And you probably have it, because 125 million people do. Half don’t even know they have it, and their doctors don’t know it either. Millions of Americans have undiagnosed and untreated acid reflux, sometimes for years or even life-long. How could this be? Because too-specialized medical specialists can’t see the reflux forest for the trees; because many millions have “silent reflux”; and because the role of one particular food additive, ACID. Indeed, acid in food has been overlooked as a cause of massively widespread and uncontrolled airway reflux. The latter, airway reflux, is a term for stomach juice backflow into the breathing passages, including the ears, nose, throat, and lungs.
Reflux is increasing so rapidly that one wonders if we all will have it soon. Since the 1970’s, prevalence of reflux has increased an average of 4% per year. Reflux is now epidemic, affecting 40% of the American population. Twenty-two percent have GERD (gastroesophageal reflux disease) with heartburn and indigestion, and another 18% have silent reflux, also called LPR or laryngopharyngeal reflux.
A frightening implication of this increase is that millions of Americans may be at risk for the development of reflux-related cancer. That’s right—reflux causes cancer! During this same period of time, the prevalence of esophageal cancer has increased 850% and now is the fastest growing cancer in the U.S. In addition, as many as 10% of people with reflux symptoms have Barrett’s esophagus, a reflux-caused, pre-cancerous condition.
So why do we have a reflux epidemic? ACID! It now seems likely that the primary cause of this reflux/cancer epidemic can be traced to acidification of foods/beverages, which until now has been virtually ignored as a problem. In 1973, following an outbreak of food poisoning, Congress enacted Title 21 and charged the FDA (Food and Drug Administration) with providing “Good Manufacturing Practices” to insure that bottled and canned foods and beverages crossing state lines would not be contaminated by bacteria. Thus, for two generations, almost everything bottled and canned has had acid added to discourage bacterial growth and prolong shelf-life. After all this time, it appears that the most dangerous food additive of all may have been simply overlooked.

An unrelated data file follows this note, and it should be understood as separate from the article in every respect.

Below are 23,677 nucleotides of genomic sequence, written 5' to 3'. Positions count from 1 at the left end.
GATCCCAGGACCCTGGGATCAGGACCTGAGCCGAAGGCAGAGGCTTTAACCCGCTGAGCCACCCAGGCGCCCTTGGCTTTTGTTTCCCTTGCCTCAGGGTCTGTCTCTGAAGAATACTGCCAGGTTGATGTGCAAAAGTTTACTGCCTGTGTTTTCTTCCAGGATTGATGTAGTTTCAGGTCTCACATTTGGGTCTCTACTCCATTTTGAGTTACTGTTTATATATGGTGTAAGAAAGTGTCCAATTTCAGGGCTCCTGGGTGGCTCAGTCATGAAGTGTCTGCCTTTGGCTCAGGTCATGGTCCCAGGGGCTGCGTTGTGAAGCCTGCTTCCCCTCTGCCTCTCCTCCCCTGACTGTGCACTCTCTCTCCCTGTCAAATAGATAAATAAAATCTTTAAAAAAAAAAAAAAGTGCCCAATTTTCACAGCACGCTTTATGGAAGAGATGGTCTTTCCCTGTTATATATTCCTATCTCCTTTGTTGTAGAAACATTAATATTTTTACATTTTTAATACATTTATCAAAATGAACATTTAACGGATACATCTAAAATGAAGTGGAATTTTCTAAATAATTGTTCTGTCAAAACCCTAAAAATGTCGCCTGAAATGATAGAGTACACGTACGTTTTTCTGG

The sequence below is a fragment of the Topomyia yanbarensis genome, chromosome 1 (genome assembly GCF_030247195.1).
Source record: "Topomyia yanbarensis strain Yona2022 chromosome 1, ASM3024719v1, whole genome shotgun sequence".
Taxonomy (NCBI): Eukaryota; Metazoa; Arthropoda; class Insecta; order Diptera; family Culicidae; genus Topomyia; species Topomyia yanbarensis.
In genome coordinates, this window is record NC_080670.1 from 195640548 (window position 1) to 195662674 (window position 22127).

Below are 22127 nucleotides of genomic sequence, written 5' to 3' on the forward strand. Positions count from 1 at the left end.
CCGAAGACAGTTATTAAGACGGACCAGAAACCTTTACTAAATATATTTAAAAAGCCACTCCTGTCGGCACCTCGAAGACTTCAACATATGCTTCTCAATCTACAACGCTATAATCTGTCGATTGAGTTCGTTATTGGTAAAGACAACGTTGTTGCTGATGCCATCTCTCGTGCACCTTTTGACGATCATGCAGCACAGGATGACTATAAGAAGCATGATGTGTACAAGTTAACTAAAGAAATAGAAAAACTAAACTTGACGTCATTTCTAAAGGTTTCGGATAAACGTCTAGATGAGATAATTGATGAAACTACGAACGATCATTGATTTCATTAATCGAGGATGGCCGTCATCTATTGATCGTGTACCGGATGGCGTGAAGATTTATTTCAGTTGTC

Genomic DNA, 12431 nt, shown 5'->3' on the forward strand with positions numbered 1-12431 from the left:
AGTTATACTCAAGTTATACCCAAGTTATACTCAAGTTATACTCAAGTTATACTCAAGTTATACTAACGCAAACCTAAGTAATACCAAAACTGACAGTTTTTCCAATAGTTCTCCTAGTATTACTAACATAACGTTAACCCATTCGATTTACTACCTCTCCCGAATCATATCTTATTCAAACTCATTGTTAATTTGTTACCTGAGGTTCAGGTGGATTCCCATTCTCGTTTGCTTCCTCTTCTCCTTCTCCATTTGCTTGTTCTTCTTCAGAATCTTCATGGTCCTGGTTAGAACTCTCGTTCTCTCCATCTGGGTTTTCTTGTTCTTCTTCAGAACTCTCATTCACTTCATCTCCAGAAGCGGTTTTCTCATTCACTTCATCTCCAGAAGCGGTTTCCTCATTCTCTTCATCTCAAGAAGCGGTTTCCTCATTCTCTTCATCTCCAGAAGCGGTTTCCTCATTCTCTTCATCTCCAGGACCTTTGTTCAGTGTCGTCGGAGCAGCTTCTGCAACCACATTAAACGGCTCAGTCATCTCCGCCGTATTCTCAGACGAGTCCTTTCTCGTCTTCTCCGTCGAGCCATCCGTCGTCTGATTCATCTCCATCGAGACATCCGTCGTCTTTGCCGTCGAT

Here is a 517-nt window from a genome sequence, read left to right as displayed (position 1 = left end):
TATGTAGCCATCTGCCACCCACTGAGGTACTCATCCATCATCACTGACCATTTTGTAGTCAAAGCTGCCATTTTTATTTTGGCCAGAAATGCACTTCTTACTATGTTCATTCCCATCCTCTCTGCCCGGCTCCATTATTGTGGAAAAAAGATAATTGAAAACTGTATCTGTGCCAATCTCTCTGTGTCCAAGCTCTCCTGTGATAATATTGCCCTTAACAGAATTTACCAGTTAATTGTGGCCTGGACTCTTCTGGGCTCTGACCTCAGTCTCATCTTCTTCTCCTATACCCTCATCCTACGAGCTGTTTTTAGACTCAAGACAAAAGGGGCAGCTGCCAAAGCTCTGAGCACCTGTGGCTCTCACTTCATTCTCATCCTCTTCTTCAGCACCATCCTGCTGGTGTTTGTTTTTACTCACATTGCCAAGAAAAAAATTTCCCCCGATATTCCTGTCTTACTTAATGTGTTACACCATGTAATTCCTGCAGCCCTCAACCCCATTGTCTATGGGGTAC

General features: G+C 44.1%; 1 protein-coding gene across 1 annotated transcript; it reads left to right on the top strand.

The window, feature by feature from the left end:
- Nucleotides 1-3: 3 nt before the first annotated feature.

Recognizing and understanding “silent reflux” is crucial. The symptoms of reflux are not just digestive—like indigestion and heartburn (chest pain after eating)—they also include hoarseness, chronic cough, post-nasal drip, a lump-in-the-throat sensation, difficulty swallowing, choking episodes, shortness of breath, sinusitis, and asthma. If you have any of those symptoms, you probably have silent reflux. The term “silent” is derived from the observation that the reflux (backflow from the stomach) can easily be overlooked if it occurs at night while people are asleep or during the day in small amounts with no heartburn. It just may go unnoticed.
Remember, if you have unexplained or mysterious throat, breathing, airway, or digestive symptoms, think of silent reflux. The dots are now connected: The reflux and esophageal cancer epidemics are related to too much acid in our foods and beverages. BTW, the average 12-29-year-old in the United States consumed 160 gallons of soft drinks last year; that’s almost a half-gallon a day! We must have a national dialog about not only reflux and unhealthy eating but about food additives, especially ACID, and also about how we preserve food.
If you have reflux, you personally must become active, because this must be a grass roots movement. It is the role of government to protect its people; and we the people have gotten reflux and cancer from the unintended consequences of acid in our food. I believe that the end game is clear. If we insist on having FDA-mandated acidity (pH) on all food and beverage labels, the American people will solve the reflux/cancer problem for themselves.
The figure at the top of this post is a biopsy of Barrett’s esophagus, the reflux-related, precancer. This specimen is stained in a special way, using IHC (immunohistochemistry) for human pepsin. This photo shows that pepsin is produced in Barrett’s. The implications of this have a bearing on the potential importance of long-term low-acid diet in people with Barrett’s. In other words, dietary acid can activate the pepsin. Indeed, although only anecdotal at this point, the author has seen the regression of Barrett’s in some of her patients on a long-term low-acid diet. This is an exciting new conceptual breakthrough!